District Court Judge West Humphreys Impeached After Joining Confederacy
West H. Humphreys, who served as a judge for U.S. District Court for the Middle, Eastern, and Western Districts of Tennessee, was impeached in 1862 after he advocated in favor of succession and joined the Confederacy. He was the only federal official impeached during the Civil War.
Rise to U.S. District Judge
Humphreys was born on August 26, 1806, in Montgomery County, Tennessee. Taking after his father, who served as a state judge, Humphreys studied law and obtained his license to practice in 1828. He built a name for himself as a respected legal mind while serving as a delegate to the state’s constitutional convention of 1834.
In 1839, Humphreys became attorney general of Tennessee, an office that he held for 11 years. He also served as reporter of the state supreme court, where he edited the Reports of Cases in the Supreme Court of Tennessee, 1839-1851. After briefly returning to private practice, President Franklin Pierce appointed Humphreys to be a U.S. district judge for the Middle, Eastern, and Western Districts of Tennessee.
Humphreys supported Tennessee succeeding from the Union. In 1861, he accepted an appointment for the Confederate district judgeship of Tennessee and abandoned his U.S. district court judgeship. As a confederate judge, Humphreys ruled for the confiscation of the property of Military Governor Andrew Johnson and U.S. Supreme Court Justice John Catron. He held his Confederate judgeship until the Civil War ended.
Impeachment During Civil War
In response to his role in the Confederacy, the U.S. House of Representatives initiated impeachment proceedings against Humphreys. In the proceedings, the members of the House of Representatives alleged that Humphreys “publicly declared in favor of secession; that he had neglected his duties as judge; that he had officiated as judge for the confederacy, and in that capacity had entertained proceedings against loyal citizens.”
Humphreys was impeached by the U.S. House of Representatives on May 6, 1862, on charges of refusing to hold court and waging war against the U.S. government. The U.S. Senate convicted him and removed from office on June 26, 1862. Humphreys was also barred from holding office under the United States for life.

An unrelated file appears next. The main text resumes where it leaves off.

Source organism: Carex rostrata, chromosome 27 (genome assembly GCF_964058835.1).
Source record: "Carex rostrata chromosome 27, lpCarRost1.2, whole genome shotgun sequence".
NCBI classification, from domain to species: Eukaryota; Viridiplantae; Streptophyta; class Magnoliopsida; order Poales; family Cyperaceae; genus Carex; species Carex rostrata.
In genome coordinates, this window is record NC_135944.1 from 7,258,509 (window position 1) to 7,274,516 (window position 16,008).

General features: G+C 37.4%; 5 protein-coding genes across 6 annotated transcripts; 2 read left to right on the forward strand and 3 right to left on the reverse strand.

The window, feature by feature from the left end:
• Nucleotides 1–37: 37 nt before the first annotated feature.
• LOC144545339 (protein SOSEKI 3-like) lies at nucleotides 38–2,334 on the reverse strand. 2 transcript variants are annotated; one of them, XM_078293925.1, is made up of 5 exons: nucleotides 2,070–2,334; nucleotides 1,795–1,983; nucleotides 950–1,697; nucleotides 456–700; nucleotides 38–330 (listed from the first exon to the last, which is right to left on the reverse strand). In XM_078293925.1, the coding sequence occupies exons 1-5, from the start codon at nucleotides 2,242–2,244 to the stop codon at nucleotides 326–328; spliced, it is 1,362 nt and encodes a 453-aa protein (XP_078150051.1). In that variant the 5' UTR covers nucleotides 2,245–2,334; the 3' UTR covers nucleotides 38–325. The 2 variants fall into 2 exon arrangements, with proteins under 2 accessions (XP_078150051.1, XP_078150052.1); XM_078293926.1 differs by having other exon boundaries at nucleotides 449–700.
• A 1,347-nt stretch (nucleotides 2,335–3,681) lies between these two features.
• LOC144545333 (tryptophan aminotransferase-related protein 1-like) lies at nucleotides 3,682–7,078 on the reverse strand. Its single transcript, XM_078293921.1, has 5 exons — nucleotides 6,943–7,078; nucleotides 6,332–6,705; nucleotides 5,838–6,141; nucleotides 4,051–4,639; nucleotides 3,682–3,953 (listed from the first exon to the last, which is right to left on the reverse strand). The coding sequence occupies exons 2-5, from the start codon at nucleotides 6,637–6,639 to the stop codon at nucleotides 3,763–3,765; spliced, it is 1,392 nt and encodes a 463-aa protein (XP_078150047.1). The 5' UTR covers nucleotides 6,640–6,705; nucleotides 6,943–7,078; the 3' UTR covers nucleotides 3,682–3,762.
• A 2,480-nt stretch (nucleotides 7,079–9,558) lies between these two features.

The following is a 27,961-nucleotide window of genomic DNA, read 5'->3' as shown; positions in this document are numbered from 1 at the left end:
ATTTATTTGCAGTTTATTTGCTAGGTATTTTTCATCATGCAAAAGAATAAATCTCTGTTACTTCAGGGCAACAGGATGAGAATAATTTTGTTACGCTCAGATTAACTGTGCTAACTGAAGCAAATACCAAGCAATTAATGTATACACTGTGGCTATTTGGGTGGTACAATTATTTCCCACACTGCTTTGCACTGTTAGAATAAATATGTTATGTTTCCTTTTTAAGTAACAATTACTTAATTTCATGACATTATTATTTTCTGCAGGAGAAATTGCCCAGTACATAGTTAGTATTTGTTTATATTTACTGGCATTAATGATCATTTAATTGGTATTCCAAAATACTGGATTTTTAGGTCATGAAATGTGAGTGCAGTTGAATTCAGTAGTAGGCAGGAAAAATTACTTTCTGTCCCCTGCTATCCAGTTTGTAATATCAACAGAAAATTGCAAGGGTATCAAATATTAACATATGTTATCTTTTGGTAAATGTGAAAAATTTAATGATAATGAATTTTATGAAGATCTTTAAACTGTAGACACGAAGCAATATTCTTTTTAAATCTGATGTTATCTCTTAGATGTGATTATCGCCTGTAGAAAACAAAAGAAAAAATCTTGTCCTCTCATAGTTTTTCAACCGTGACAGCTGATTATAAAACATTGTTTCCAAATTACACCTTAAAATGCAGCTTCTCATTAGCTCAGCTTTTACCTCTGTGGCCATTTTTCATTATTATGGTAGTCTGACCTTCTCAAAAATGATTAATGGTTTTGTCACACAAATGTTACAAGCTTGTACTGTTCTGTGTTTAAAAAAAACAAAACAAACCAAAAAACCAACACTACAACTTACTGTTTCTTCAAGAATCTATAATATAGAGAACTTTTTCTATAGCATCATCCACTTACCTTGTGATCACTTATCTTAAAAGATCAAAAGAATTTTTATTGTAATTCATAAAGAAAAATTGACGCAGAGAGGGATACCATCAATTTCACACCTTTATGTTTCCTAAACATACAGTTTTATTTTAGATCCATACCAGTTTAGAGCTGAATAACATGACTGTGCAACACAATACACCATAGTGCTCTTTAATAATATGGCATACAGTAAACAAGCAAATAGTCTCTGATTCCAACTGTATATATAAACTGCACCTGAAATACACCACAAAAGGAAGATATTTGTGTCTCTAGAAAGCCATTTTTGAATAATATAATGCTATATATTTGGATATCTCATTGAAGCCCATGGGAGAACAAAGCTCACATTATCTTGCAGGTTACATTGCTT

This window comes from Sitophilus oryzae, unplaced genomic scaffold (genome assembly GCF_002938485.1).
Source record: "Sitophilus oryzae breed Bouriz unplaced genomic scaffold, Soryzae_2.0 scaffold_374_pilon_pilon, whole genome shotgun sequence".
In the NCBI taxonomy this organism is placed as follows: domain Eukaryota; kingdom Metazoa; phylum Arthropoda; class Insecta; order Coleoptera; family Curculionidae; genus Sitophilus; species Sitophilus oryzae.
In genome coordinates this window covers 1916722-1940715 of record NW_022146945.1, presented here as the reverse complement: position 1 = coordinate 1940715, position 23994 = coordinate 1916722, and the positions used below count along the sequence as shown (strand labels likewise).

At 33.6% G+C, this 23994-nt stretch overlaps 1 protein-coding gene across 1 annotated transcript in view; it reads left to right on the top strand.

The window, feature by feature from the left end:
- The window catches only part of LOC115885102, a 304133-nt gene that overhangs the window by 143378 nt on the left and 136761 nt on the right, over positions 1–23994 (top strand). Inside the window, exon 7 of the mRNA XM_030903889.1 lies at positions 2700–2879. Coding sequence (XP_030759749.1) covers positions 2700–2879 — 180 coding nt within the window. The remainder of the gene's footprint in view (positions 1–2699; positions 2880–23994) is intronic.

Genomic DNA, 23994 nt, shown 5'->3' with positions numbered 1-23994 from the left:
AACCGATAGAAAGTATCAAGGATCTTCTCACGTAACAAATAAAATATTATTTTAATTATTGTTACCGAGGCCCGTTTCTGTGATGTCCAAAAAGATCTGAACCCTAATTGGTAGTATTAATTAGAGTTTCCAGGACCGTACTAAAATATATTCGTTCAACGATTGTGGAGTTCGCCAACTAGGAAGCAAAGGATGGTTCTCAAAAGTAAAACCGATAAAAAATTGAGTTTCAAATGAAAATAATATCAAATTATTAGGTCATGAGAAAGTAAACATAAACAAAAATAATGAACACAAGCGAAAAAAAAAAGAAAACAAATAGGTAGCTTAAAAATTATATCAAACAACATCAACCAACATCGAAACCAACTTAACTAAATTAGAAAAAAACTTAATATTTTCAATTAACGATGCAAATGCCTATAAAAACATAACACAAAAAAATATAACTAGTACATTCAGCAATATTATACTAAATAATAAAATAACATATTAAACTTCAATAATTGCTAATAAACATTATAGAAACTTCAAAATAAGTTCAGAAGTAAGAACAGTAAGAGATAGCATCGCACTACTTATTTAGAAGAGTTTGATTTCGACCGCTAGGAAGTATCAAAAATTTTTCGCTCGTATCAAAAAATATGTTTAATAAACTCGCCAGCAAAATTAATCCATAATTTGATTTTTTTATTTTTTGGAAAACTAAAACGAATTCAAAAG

For more information on Federal Impeachments, please visit the Impeachment of Federal Judges in our interactive Constitution section.
For an enumeration of all Federal Judges that have been impeached please visit our Impeachment of Federal Judges page.
What Is the Chief Justice’s Role in the Impeachment Proceedings?by DONALD SCARINCI on January 23, 2020
Chief Justice John Roberts will be dividing his duties between the U.S. Supreme Court and Congress ...
Supreme Court Tackles Bridgegate Scandal and Four Other Casesby DONALD SCARINCI on January 21, 2020
Last week, the U.S. Supreme Court heard oral arguments in Kelly v. United States, the criminal case...
Supreme Court Kicks Off Second Half of 2019-2020 Termby DONALD SCARINCI on January 16, 2020
The Supreme Court is back in session, with the justices returning from their winter break on Januar...
- Establishment ClauseFree Exercise Clause
- Freedom of Speech
- Freedoms of Press
- Freedom of Assembly, and Petitition
- The Right to Bear Arms
- Unreasonable Searches and Seizures
- Due Process
- Eminent Domain
- Rights of Criminal Defendants
Preamble to the Bill of Rights
Congress of the United States begun and held at the City of New-York, on Wednesday the fourth of March, one thousand seven hundred and eighty nine.
THE Conventions of a number of the States, having at the time of their adopting the Constitution, expressed a desire, in order to prevent misconstruction or abuse of its powers, that further declaratory and restrictive clauses should be added: And as extending the ground of public confidence in the Government, will best ensure the beneficent ends of its institution.